Google gobbles Gecko Design for Google X projects
As it continues to expand into hardware development, Google acquired Gecko Design, a product design and mechanical engineering company.
Gecko Design, which has designed products for clients such as Hewlett-Packard, Logitech, Dell, wearable device maker Fitbit and furniture company Herman Miller, will be joining the Google X Lab.
No price for the acquisition has been disclosed.
"This is an incredible opportunity for everyone at Gecko," wrote Gecko President and owner Jacques Gagne on the company's website. "We are very excited and honored to join Google(x) and work on a variety of cutting edge projects."
Gecko has worked with other, more popular design labs such as NewDealDesign, frog design, and Fuseprojects, placing its stamp of trademark practical design on a wide range of products.
"Creativity without practicality is useless in consumer product development," Gecko writes on the company's website. "We're aware of the limitations of manufacturing and can intercept potentially costly design glitches early on."
"The language of design and manufacturing is often divergent. Our ability to converge the two by balancing an industrial designer's organic shape with manufacturing realities allows us to create quality products while remaining true to the original design."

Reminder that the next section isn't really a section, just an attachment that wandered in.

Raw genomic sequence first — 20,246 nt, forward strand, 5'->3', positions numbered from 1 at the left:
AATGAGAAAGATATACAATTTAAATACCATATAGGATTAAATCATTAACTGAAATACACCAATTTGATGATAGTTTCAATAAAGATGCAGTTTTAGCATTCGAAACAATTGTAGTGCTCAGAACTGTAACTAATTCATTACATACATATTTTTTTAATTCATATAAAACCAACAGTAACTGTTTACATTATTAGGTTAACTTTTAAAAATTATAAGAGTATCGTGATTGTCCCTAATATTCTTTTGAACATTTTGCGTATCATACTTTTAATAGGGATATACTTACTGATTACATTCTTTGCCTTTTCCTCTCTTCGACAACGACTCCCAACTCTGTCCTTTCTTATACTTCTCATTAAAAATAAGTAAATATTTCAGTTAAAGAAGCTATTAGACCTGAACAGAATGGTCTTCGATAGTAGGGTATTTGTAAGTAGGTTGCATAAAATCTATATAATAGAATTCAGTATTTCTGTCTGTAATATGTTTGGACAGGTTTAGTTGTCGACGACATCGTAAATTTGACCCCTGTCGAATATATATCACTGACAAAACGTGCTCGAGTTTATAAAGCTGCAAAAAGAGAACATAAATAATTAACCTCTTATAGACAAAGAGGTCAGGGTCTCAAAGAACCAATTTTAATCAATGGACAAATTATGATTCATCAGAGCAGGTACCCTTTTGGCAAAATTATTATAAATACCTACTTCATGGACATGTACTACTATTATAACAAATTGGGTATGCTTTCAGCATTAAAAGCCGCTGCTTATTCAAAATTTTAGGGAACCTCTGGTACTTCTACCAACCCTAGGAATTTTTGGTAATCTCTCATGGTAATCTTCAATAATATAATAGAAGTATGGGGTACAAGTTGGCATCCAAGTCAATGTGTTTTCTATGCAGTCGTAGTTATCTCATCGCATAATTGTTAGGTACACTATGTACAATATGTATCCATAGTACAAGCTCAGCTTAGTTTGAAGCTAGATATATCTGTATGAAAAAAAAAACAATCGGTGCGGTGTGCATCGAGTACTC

Some of the products that Gecko was a part of in designing include the digital music system Sonos Zone Player, the Fitbit calorie tracker, the Dell Latitude C400 laptop, the Logitech Freedom 2.4 cordless joystick, and a wide range of HP products that include monitors, laptops and TVs.
Google is heavily investing in the Google X Lab, which is the research lab of the company that is working on Google's most ambitious projects, which the company refers to as "moon shots." Google's foray into hardware development has the company starting up projects that include the Google Glass eyewear and the Google Car Project for driverless cars.
Google Glass is trying to shed its geeky image as the company is looking to bring the product into the mainstream. Earlier in the year in May, Google hired former Gap and Calvin Klein executive Ivy Ross to help with design development for the groundbreaking device. Google has also forged partnerships with the Luxottica Group, which is the company that owns Oakley and Ray-Ban, to aid the company in designing and manufacturing Google Glass frames.
The Google Car Project, on the other hand, has been sidetracked as new rules by the California Department of Motor Vehicles has forced Google to add a steering wheel and pedal controls to the driverless car while it is being tested in public roads in California.
Google also acquired Makani Power last year, a company that specializes in developing wind turbines.